A weekend in Paris with Raymond Blanc… ooh la la


With elegant boulevards and beautiful parks, Paris has been called the city of love. I’m all for a bit of romance, but as the way to my heart is through my stomach, it’s the capital’s 40,000 or so restaurants that interest me.

On a recent trip, courtesy of Eurostar, I was ready to be wooed by the best cuisine the city could offer…

A weekend in Paris with Raymond Blanc… ooh la la

Even before I’d reached France, I noticed there’s something special about the food. If you’re lucky enough to travel in Eurostar’s Business Premier (the fastest, most comfortable and fun way of getting there – travelling under the sea never gets boring), you’re in for a special treat as Raymond Blanc is the Eurostar Culinary Director and has helped with the food. I’m not talking about adding croissant or two (not that there’s anything wrong with a croissant or two…or three even), but the whole menu is inspired by Raymond’s favourite style of cooking using locally sourced ingredients. And if it’s good enough for Monsieur Blanc, then it’s certainly good enough for me.


So how did Paris’s restaurants fare? Was it love at first sight? Well, I’m used to eating a lot of good stuff – spending my days in the delicious. test kitchen sees to that – but for my short trip I was in for fullness on another level. I’m talking 10-Michelin-stars-in-three-days full. That’s exactly 100 per cent more Michelin stars than I have experienced in a lifetime, in three days.

We started with lunch at no less than triple-Michelin starred Pierre Gagnaire where the star of the show was hunky piece of veal roasted on a bed of gently smoking aromatic herbs. It sounds a bit Heston Blumenthal, but tasted like a summer bonfire, in all the best ways.


There are few better people to sit next to at dinner in Paris than Raymond Blanc. He’s always got something interesting to say. When I talk to chefs I love to know how they cook at home. Are they as serious there as they are in restaurants? On asking Raymond if he listens to music in the kitchen, he said that in the restaurant at Le Manoir “There is absolutely no music. We need to communicate”. But when he’s cooking for himself, there’s always classical music playing. Very French indeed.

Me and my good pal Raymond

The other meal of the weekend that left me star-struck was another multiple Michelin-star event at Le Bristol Hotel’s Epicure restaurant. I say event, because eating at a restaurant that has three stars takes an extraordinarily long time. There are canapés, amuse-bouches, an aperitif, a digestif and a what-if… I have another one of these. Fine dining can be a bit too serious sometimes, but Epicure, which is headed up by renowned French chef Eric Fréchon, managed to introduce just enough elements of playfulness. Everything was wonderful, but it was the dessert really tugged at my heart strings. It was a ball of vanilla ice cream covered in what can only be described as caramelized pecans in the form of cinnamon crunch cereal with a passion fruit sauce. Half fine dining technical precision, half children’s breakfast delight.


But as much as I was star-struck by the food served in the grand restaurants, there’s much more to this culinary city than fine dining – to really understand its cuisine, you also should visit the shops and markets where the Parisians buy their food. So in between the grand meals we visited some of Raymond’s excellent suggestions (see below). Talking to people in the shops and seeing the care they take with even the simplest food is truly inspiring. At the end of my trip, after all I’ve seen (and eaten!) I have to say that Paris is a very easy city to fall in love with.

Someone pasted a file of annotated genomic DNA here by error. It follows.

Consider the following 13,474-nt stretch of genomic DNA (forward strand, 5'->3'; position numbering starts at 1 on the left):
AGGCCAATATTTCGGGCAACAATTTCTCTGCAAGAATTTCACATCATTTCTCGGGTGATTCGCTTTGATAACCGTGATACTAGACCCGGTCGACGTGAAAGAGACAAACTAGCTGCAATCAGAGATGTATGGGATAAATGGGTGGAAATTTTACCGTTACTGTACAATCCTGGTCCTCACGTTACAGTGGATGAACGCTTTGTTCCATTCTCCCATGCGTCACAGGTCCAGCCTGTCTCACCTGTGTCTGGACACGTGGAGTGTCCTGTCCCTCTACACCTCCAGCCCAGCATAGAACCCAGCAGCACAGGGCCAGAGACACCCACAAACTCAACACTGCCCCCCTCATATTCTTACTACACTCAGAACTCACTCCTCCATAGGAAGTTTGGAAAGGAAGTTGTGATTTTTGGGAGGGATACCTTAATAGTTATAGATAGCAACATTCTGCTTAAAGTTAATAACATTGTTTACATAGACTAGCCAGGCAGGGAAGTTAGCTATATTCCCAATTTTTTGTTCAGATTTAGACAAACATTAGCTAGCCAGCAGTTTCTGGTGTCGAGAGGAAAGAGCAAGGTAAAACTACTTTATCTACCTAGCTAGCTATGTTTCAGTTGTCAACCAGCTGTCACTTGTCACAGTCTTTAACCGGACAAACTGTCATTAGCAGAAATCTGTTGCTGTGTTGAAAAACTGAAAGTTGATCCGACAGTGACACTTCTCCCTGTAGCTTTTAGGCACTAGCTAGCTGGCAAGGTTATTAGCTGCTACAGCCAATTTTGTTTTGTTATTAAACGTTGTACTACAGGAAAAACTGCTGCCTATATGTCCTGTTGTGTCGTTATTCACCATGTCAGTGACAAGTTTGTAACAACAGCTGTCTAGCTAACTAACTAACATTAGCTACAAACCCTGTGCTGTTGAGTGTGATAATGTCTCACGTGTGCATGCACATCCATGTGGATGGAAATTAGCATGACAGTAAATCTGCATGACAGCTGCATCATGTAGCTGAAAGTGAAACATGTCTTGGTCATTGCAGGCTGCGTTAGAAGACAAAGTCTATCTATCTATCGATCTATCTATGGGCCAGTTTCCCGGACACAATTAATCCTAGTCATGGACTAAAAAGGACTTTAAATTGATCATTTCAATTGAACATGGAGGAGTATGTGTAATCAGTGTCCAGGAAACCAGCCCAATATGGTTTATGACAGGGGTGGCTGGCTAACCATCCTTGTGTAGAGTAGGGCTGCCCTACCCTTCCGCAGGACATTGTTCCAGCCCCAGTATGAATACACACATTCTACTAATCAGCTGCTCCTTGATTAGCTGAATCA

Maison Plisson
93 Boulevard Beaumarchais, 75003
Paris’s answer to New York’s Dean and and DeLuca and Whole Foods. Some of the most beautiful vegetables to be found, and a whole room filled with specialist chocolate.

Fromagerie Laurent Dubois
47 Ter Boulevard Saint-Germain, 75005
Laurent Dubois is a Meilleur Ouvrier de France, which is the highest accolade for a cheesemonger in France. If you’re looking for cheese to take home, this is where you need to go. The comté is the best I’ve ever tasted.

Laurent Duchenne
2 Rue Wurtz, 75013
If you’re looking for breads and pastries, you need to stop by Lauren Duchenne. He sells over 800 baguettes a day to Parisians – and they really know their bread. Look out for the brightly coloured éclairs and just about every flavour of macaron you could hope for.

Marché des Enfants Rouges
39 Rue de Bretagne, 75003
A small market filled with flowers, food to take home and have on the spot. It’s best to beat the crowds by heading there just before or after lunch as it’s a popular spot. Walk off lunch with a stroll around the nearby Marais district.


Where to stay: Le Bristol Hotel, part of the prestigious Oetker collection

112 Rue du Faubourg Saint-Honoré, 75008
If you’re looking for luxury, you can’t do better than Le Bristol. It’s old school Paris with huge bouquets of flowers gracing the halls, and bathrooms you could get lost in. Not forgetting the triple Michelin-starred restaurant Epicure, which is also open for the most decadent breakfast you could imagine. Topped with a nautical-themed pool that overlooks Paris, the hotel is not cheap, but it’s a special treat showing you the best of Parisian hospitality.

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